The main reason for their recent playoff woes is not a curse. Our beloved Capitals have been hiding deficiencies in their front office, behind the bench and on their roster since the “Rock the Red” era began. Think about this; would this team be as good as it has been if there had been no Ovechkin or Backstrom? They’ve made this team perform better than they really are. The supporting cast has not been up to par. Yes, we all loved Mike Green when he scored goals, but didn’t you get tired of seeing the defensive lapses? We all miss Alex Semin, but his lack of effort and attitude was maddening, especially with the amount of natural talent he possessed.  George McPhee’s choices as the former GM have a lot to do with this. Loyalty is great, but being realistic with your roster is more important. Boudreau is just now (as the coach of the Ducks) learning how to adapt in the playoffs. He had no answer for Halak in 2010 when having skaters in front of the goal to redirect shots may have made a huge impact. He couldn’t find a way to stop the Lightning in 2011 and was swept from the playoffs. Adam Oates was too stubborn to think that any way other than his was possible.  Yes, he did help fix Ovi’s problems on offense, but a game 7 blowout and missing the playoffs in his second year is his ultimate legacy.  None of this has anything to do with being cursed.


New GM Brian McClellan has shown that he will not commit the sins of the past.  McClellan has been hard at work to put the right supporting cast around Ovi and Backstrom. They got the goalie now and their defense looks to be a strength instead of a liability. They added a proven playoff producer and a young talented forward.  They have a coach who holds them accountable and knows how to get results. They’re controlling all the variables that make a great team. No more excuses, no more blaming hot goalies or bad calls, it’s time to make your own luck and not just hope that proven under-performers will step up.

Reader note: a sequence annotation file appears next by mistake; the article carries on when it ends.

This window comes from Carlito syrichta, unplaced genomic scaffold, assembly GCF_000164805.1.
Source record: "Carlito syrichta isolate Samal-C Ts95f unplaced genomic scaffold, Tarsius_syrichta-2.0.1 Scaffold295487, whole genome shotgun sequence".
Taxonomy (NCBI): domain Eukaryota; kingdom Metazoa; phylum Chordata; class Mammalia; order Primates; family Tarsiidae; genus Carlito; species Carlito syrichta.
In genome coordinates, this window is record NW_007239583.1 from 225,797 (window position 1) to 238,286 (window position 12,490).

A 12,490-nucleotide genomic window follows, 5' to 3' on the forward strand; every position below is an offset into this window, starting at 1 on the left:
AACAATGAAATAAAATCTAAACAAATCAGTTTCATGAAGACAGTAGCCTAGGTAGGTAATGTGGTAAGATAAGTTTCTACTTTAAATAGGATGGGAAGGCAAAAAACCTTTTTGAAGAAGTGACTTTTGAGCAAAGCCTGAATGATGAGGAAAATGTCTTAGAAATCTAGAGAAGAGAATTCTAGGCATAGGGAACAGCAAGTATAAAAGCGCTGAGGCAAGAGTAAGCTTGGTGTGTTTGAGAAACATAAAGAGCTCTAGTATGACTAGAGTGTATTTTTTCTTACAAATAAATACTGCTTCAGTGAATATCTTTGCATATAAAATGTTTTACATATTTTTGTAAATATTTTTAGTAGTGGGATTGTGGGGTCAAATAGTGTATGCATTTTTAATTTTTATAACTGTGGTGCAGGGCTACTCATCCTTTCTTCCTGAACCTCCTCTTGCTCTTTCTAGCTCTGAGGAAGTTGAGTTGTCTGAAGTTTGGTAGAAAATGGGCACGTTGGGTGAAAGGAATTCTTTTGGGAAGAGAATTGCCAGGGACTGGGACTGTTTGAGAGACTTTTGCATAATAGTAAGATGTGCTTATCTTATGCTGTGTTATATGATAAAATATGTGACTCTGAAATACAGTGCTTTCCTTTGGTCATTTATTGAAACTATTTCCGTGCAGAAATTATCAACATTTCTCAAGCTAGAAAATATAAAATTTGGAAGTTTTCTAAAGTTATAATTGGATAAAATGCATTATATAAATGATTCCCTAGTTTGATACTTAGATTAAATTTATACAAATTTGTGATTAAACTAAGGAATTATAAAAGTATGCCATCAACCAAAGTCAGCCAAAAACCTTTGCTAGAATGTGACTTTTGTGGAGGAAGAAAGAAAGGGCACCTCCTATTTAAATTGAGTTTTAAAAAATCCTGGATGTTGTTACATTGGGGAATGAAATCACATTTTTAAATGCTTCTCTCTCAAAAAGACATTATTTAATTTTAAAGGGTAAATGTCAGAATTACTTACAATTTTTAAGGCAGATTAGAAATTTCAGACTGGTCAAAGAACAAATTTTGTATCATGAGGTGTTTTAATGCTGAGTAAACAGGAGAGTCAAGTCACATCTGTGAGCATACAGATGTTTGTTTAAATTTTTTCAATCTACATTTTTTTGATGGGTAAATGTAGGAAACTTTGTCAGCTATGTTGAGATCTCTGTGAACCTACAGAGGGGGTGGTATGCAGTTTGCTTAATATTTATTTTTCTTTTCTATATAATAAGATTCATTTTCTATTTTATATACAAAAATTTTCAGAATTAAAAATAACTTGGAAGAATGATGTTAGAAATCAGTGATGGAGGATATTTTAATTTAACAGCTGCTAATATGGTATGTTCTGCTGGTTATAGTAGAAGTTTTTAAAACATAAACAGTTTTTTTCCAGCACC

All that being said, I will still not talk to my little brother about how the Caps are doing while they’re playing (they always lose when we do that). I will wear a Capitals shirt underneath my work polo on game days.  My Jason Chimera bobble head on my desk at work is not allowed to face me while the Caps are playing. You know…don’t want to jinx them.

By Mike Lunsford


About Jon Sorensen

Jon has been a Caps fan since day one, attending his first game at the Capital Centre in 1974. His interest in the Caps has grown over the decades and included time as a season ticket holder. He has been a journalist covering the team for 10+ years, primarily focusing on analysis, analytics and prospect development.
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3 Responses to Are The Caps Cursed? By Mike Lunsford

  1. Kevin says:

    The legend, as I recall it from when I was younger is that, one night in Oakland, after a long losing streak in 1975, after winning a game to break the streak, the Capitals players paraded around a green trash can like it was the Stanley Cup. This mocking of the Stanley Cup tradition cursed the team, and doomed them to never win.

  2. Gabe says:

    Still don’t think they’re cursed? They’ve done everything every analyst has noted needed to be done. They all picked them to win it all two years in a row. They’re doing everything right and have all the right pieces. If they can’t do it this year, there is no other possible explanation. The hockey gods just don’t want hockey here. And they certainly do not want the Stanley Cup, the pride of Canada in the capital of the United States. And to have Canada’s favorite son beaten by his foreign rival to do it? Just more than they can handle.